Sharing Your Netflix Password? The Password Police Are Coming For You

The new pay-to-share feature is being tested in a few countries before a full roll-out

SOPA Images / Contributor / Getty Images

If you’ve been splitting a Netflix account with another family or your extended family, Netflix is coming for you. The company announced it has begun testing features aimed at curbing account sharing for people who don’t live in the same household. Here’s what you need to know.

It’s no secret that some people share their Netflix account and password details with others who don’t live under the same roof. That’s technically against the streaming service’s terms of service, but it’s what makes the service affordable for many families.

However, the amount of people sharing accounts is “impacting” Netflix negatively. It’s “created some confusion about when and how Netflix can be shared,” Chengyi Long, Netflix director of product innovation, said in a post. “As a result, accounts are being shared between households — impacting our ability to invest in great new TV and films for our members.”

This led the company to launch a test of two new features in Peru, Chile, and Costa Rica over the next few weeks. In the test, subscribers can now pay an extra fee to add an “extra member” subaccount for people who don’t live in the same household. This would allow them to continue sharing, at a lower cost, without hurting Netflix’s bottom line.

“Members on our Standard and Premium plans will be able to add sub-accounts for up to two people they don’t live with – each with their profile, personalized recommendations, login, and password,” the company outlined. The price to add new sub-members would be approximately $3 during the testing phases.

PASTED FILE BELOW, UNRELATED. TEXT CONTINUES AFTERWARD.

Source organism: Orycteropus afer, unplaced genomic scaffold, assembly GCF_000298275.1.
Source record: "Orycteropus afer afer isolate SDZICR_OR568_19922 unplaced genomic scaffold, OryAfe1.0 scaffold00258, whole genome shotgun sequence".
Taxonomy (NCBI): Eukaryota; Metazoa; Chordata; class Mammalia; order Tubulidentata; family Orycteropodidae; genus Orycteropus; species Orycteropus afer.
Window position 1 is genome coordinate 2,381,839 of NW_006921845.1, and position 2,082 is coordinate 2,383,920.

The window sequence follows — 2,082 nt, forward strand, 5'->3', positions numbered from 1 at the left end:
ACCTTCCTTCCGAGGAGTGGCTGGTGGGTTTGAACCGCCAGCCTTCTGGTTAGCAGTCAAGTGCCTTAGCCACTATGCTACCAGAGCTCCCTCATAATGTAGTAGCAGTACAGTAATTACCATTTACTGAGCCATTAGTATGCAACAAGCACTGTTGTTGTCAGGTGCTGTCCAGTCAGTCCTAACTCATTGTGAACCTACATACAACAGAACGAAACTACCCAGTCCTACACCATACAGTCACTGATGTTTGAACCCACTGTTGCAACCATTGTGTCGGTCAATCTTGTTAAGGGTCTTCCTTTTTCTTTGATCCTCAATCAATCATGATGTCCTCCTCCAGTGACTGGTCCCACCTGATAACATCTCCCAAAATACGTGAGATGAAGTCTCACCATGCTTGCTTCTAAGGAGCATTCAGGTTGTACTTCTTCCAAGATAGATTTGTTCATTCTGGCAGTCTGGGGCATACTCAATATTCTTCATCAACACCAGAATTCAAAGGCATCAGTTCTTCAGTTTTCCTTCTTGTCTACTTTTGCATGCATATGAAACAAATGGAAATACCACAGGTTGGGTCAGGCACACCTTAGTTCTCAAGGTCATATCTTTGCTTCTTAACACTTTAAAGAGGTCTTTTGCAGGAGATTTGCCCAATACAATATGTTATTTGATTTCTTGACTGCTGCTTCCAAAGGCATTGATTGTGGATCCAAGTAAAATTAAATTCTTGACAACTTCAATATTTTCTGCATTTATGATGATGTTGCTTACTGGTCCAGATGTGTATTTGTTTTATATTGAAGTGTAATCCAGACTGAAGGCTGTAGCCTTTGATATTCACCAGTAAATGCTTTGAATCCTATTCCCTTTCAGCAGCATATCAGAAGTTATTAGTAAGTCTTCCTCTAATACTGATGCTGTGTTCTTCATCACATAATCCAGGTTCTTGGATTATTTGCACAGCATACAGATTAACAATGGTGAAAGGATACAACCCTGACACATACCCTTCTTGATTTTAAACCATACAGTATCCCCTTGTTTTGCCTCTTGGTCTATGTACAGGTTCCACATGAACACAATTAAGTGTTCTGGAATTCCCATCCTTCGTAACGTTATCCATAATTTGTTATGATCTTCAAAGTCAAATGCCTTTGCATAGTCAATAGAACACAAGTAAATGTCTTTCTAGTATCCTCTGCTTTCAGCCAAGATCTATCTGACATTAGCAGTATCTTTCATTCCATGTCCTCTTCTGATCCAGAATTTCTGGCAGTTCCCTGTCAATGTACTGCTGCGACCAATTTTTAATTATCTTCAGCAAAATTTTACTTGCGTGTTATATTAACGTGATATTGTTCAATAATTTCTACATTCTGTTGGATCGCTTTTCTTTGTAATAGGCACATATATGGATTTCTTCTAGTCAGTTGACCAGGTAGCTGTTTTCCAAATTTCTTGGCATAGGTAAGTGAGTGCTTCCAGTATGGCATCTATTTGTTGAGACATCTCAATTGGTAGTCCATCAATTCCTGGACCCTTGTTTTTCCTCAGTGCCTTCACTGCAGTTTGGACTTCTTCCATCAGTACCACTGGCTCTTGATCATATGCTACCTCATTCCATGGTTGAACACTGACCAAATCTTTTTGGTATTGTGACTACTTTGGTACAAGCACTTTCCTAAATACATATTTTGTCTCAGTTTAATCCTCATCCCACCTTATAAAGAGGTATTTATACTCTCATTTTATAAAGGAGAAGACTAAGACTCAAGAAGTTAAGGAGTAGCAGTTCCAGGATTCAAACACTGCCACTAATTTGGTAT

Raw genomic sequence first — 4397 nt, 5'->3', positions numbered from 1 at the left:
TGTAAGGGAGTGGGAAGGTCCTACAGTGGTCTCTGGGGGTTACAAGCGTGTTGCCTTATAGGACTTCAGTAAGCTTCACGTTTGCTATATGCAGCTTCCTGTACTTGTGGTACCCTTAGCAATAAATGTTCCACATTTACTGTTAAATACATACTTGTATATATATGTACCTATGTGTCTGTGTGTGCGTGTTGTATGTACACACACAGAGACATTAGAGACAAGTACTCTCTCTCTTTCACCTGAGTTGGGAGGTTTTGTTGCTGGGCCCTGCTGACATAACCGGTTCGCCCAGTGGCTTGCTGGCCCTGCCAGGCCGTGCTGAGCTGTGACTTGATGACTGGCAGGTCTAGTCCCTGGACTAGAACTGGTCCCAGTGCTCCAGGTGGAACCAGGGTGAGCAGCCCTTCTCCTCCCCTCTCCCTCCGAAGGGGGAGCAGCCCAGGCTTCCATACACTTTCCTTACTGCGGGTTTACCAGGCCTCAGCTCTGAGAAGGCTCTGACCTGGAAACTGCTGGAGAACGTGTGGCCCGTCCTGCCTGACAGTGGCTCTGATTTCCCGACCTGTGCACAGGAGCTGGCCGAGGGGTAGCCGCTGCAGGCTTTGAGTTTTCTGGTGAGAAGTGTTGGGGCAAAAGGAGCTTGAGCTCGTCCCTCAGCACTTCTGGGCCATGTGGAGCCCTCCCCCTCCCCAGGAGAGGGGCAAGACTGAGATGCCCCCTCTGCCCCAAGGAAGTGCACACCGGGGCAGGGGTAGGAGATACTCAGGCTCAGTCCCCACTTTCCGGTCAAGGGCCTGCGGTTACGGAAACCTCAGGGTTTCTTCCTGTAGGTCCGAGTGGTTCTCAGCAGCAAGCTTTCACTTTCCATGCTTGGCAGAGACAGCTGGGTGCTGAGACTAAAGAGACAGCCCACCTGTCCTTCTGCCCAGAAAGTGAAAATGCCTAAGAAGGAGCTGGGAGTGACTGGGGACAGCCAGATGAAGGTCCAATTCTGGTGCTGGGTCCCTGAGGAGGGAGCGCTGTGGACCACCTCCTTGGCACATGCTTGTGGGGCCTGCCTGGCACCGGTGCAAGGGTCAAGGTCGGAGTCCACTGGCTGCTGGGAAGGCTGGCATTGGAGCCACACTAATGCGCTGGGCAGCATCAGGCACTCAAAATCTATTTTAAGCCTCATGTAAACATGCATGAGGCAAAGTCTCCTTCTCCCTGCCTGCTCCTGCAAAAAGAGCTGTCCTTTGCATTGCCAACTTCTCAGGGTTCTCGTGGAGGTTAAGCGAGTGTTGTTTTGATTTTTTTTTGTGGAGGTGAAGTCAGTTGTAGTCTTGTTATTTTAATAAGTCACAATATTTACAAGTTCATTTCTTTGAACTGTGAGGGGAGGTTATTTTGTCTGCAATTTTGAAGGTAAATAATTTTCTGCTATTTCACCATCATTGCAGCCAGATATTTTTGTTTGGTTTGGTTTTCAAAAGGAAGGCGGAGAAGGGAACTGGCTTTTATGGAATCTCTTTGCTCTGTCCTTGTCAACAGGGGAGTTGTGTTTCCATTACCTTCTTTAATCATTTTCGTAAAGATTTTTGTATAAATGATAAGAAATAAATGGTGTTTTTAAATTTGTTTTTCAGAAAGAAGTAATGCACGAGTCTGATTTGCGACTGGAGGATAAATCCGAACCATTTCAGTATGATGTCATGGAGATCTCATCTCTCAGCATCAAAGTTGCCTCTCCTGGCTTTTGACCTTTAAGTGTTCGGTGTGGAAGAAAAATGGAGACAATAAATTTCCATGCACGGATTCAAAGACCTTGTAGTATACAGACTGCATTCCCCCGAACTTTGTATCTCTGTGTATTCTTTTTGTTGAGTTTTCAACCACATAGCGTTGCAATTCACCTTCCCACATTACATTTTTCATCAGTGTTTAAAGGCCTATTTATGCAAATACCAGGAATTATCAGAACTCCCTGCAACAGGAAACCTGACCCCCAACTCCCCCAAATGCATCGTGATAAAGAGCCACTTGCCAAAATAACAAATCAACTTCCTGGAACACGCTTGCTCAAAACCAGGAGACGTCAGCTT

Along with introducing new sub-subscribers, the company has developed a transfer option. The new feature would allow people to transfer their profiles either to a new account or as a subaccount while keeping their ratings, watch history, and settings the same.

There haven’t been any details released on if the company plans to roll this out in the US, but it’s probably safe to assume that’s what their end game is going to be. For now, “we’ll be working to understand the utility of these two features for members in these three countries before making changes anywhere else in the world,” Netflix writes.

What does this mean for families? It might not mean much at all to people who don’t share their accounts and passwords with people outside their families. But there are likely many family members who do – even if it’s for a teen who’s away at college or helping grandpa have some entertainment while on a tight retirement budget.

It will be interesting to see how this feature changes anything for Netflix. Still, with so many more streaming options available – this move could go either way.